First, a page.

Browse Prior Art Database

A method for Realm Specific IP signaling using DHCP

IP.com Disclosure Number: IPCOM000028926D
Original Publication Date: 2004-Jun-08
Included in the Prior Art Database: 2004-Jun-08
Document File: 3 page(s) / 30K

Publishing Venue

IBM

Abstract

Disclosed in this paper is a new method of using existing DHCP implementations as signaling vehicle for RSIP. Current specification for RSIP defines operations on the flow of packets and also signaling that has to happen between RSIP clients and server. The packet flow consists of a) Client preparing the packet with RSIP global address and port and tunneling it with its own address up to RSIP server b) RSIP server stripping the tunnel header and forwarding it to the destination machine c) RSIP server receiving the response packets and tunneling them back to the Client Signaling part consists of a) Client discovering RSIP server b) Client registering with RSIP server c) Client requesting global address, port pair(s). d) Optionally client querying RSIP server to find out whether a particular address to which one of its applications trying to connect is local or remote (outside) of the RSIP server (essentially means whether translation is required or not) Implementing this level of extensive signaling between each client and the RSIP server would be costly in terms of a) Server performance b) Implementation complexity of the signaling vehicle for RSIP resource management

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A method for Realm Specific IP signaling using DHCP

Currently clients that use DHCP addresses, will by default contact DHCP servers at the boot time to lease IP addresses. It is proposed that this communication mechanism should be extended to provide transport vehicle for RSIP signaling. The following diagram describes the entities involved and the interactions among them.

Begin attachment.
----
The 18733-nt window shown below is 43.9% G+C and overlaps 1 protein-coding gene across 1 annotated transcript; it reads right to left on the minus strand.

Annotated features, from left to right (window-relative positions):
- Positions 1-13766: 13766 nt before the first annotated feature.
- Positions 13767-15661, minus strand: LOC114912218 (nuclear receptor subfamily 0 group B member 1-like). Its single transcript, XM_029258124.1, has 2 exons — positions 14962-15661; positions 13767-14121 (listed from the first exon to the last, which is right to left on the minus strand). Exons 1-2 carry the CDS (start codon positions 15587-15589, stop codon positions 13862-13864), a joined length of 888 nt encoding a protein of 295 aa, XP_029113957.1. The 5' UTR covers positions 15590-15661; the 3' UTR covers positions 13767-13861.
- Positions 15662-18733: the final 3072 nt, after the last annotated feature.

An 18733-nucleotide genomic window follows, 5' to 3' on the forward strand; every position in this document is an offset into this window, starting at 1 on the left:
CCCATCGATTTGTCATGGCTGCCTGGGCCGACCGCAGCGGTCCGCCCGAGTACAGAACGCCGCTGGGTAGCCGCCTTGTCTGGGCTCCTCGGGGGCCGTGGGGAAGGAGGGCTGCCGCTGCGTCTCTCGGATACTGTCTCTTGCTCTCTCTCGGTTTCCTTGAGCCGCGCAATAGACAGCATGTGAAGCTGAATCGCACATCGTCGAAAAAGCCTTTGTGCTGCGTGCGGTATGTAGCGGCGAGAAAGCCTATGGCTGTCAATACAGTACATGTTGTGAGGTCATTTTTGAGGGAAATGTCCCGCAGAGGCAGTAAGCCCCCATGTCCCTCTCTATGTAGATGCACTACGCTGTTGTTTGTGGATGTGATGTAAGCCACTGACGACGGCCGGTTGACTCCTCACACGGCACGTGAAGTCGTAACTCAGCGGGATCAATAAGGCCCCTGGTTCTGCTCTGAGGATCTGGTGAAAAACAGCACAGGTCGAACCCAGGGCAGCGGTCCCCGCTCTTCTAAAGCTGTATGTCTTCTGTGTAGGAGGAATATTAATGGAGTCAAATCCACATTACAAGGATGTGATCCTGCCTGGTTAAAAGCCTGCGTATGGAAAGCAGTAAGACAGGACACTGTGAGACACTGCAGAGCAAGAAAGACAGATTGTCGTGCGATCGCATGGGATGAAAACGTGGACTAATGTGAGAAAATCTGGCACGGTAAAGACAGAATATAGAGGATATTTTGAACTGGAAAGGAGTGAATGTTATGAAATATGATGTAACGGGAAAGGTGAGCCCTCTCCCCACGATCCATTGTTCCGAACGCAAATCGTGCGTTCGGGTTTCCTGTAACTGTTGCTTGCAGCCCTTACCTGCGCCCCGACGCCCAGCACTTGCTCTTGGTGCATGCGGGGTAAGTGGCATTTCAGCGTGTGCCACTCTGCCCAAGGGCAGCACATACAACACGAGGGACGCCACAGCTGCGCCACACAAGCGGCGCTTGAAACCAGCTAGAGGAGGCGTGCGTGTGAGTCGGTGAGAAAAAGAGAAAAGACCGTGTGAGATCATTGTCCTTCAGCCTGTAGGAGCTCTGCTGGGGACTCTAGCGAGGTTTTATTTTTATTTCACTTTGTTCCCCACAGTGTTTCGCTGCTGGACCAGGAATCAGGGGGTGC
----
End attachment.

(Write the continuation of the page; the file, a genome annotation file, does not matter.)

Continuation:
Figure 1: Interaction among entities

In Fig.1 interactions 1-10 are signaling related and are explained as below:

1. Existing DHCP server implementations should be extended to understand RSIP server operations. This component is called RSIP Proxy. Initially, this component requests for a chunk of resources from the RSIP server. Resources in this context are the IP addresses and port numbers that are visible to the other realms.
2. RSIP server responds with a chunk from the available resources
3. On the client machine DHCP client should be extended to understand RSIP client

DHCP

Client

11

     RSIP Server

RSIP Client

12,15

TC

1,2,13,14

RSIP Proxy

5,9

4,8

CAD

                     DHCP 3,6,7,10 Server

1

[This page contains 11 pictures or other non-text objects]

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operations. Client machine at the boot time contacts the DHCP server for its regular private IP address and related information.
4. The DHCP server checks from the client's request whether it is RSIP enabled or not. Depending on this information it talks to RSIP proxy to register this client to RSIP network.
5. RSIP proxy adds the registration entry (for this client) to the Client Associations Database (CAD).
6. DHCP server combines the clientID (RSIP registration ID) along with the private IP and related information and sends it back to the client.
7. Now, using the clientID, RSIP client requests for resource (ip, port) to connect to other realms.
8. DHCP server passes this request to the RSIP proxy
9. RSIP proxy matches it with the existing clientID in CAD, allocates new resource for this client and records t...